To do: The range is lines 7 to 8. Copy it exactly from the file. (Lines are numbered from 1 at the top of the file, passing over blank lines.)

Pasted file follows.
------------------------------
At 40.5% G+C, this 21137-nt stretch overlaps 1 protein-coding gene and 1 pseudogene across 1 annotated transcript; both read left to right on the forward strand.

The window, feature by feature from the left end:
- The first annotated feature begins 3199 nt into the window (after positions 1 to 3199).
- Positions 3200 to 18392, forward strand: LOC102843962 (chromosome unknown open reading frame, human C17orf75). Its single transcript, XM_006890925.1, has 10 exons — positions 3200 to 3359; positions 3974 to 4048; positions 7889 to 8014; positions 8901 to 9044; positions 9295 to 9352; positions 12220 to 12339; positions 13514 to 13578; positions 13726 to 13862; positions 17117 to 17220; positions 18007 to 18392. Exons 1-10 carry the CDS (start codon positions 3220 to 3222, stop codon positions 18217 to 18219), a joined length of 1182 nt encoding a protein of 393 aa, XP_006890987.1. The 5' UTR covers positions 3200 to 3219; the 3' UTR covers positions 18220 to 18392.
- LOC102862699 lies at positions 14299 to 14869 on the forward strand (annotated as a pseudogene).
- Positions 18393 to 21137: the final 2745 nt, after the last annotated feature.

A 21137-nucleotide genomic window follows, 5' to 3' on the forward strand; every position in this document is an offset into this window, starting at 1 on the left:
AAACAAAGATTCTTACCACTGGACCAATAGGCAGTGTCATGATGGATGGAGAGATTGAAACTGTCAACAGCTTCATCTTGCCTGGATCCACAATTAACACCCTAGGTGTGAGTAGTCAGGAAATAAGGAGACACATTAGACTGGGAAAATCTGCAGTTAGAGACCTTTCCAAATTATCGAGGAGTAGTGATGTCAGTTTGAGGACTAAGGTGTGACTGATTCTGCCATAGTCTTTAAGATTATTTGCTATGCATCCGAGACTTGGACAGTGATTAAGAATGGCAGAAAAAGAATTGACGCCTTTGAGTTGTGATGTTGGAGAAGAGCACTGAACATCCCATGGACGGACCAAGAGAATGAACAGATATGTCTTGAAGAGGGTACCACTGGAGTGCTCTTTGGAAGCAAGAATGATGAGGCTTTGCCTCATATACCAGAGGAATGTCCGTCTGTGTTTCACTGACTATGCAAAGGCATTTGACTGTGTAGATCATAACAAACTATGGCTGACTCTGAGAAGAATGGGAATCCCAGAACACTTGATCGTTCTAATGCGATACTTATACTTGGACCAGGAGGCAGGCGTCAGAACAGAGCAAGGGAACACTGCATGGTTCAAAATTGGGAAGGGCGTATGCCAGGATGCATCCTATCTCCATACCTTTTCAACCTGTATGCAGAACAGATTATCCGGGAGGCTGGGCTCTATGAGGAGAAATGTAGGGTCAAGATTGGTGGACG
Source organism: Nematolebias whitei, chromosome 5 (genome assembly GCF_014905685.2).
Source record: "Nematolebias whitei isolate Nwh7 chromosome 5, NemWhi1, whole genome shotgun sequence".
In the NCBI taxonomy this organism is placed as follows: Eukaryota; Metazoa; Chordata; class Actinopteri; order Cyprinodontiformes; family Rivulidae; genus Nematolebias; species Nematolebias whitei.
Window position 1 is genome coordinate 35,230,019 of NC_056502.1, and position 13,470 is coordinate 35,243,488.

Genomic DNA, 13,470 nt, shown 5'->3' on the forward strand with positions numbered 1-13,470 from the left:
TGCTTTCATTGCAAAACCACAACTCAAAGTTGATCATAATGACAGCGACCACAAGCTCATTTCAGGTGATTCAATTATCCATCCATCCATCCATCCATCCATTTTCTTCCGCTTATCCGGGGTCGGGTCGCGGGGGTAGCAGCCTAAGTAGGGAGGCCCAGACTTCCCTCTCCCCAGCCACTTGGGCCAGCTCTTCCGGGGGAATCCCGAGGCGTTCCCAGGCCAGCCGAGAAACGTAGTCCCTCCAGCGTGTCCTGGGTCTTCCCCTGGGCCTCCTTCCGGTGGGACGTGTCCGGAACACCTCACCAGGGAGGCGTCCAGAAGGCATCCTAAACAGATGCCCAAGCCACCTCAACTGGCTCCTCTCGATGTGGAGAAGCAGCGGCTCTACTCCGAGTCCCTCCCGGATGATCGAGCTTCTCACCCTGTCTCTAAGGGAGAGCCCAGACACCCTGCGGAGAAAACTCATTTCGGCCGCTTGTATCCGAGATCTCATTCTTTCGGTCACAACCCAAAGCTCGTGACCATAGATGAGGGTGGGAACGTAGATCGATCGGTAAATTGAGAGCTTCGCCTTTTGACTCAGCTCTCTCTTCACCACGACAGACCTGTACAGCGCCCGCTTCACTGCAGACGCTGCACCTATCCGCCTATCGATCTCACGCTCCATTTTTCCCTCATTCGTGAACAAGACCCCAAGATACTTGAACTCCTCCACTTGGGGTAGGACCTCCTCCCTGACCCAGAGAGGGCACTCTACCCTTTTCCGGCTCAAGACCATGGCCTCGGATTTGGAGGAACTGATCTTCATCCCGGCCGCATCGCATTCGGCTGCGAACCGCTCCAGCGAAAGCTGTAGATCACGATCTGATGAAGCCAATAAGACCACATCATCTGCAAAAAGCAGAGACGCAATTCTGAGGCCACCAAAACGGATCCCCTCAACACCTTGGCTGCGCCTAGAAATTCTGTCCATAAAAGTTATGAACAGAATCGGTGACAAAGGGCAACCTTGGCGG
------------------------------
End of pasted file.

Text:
A 21137-nucleotide genomic window follows, 5' to 3' on the forward strand; every position in this document is an offset into this window, starting at 1 on the left:
AAACAAAGATTCTTACCACTGGACCAATAGGCAGTGTCATGATGGATGGAGAGATTGAAACTGTCAACAGCTTCATCTTGCCTGGATCCACAATTAACACCCTAGGTGTGAGTAGTCAGGAAATAAGGAGACACATTAGACTGGGAAAATCTGCAGTTAGAGACCTTTCCAAATTATCGAGGAGTAGTGATGTCAGTTTGAGGACTAAGGTGTGACTGATTCTGCCATAGTCTTTAAGATTATTTGCTATGCATCCGAGACTTGGACAGTGATTAAGAATGGCAGAAAAAGAATTGACGCCTTTGAGTTGTGATGTTGGAGAAGAGCACTGAACATCCCATGGACGGACCAAGAGAATGAACAGATATGTCTTGAAGAGGGTACCACTGGAGTGCTCTTTGGAAGCAAGAATGATGAGGCTTTGCCTCATATACCAGAGGAATGTCCGTCTGTGTTTCACTGACTATGCAAAGGCATTTGACTGTGTAGATCATAACAAACTATGGCTGACTCTGAGAAGAATGGGAATCCCAGAACACTTGATCGTTCTAATGCGATACTTATACTTGGACCAGGAGGCAGGCGTCAGAACAGAGCAAGGGAACACTGCATGGTTCAAAATTGGGAAGGGCGTATGCCAGGATGCATCCTATCTCCATACCTTTTCAACCTGTATGCAGAACAGATTATCCGGGAGGCTGGGCTCTATGAGGAGAAATGTAGGGTCAAGATTGGTGGACG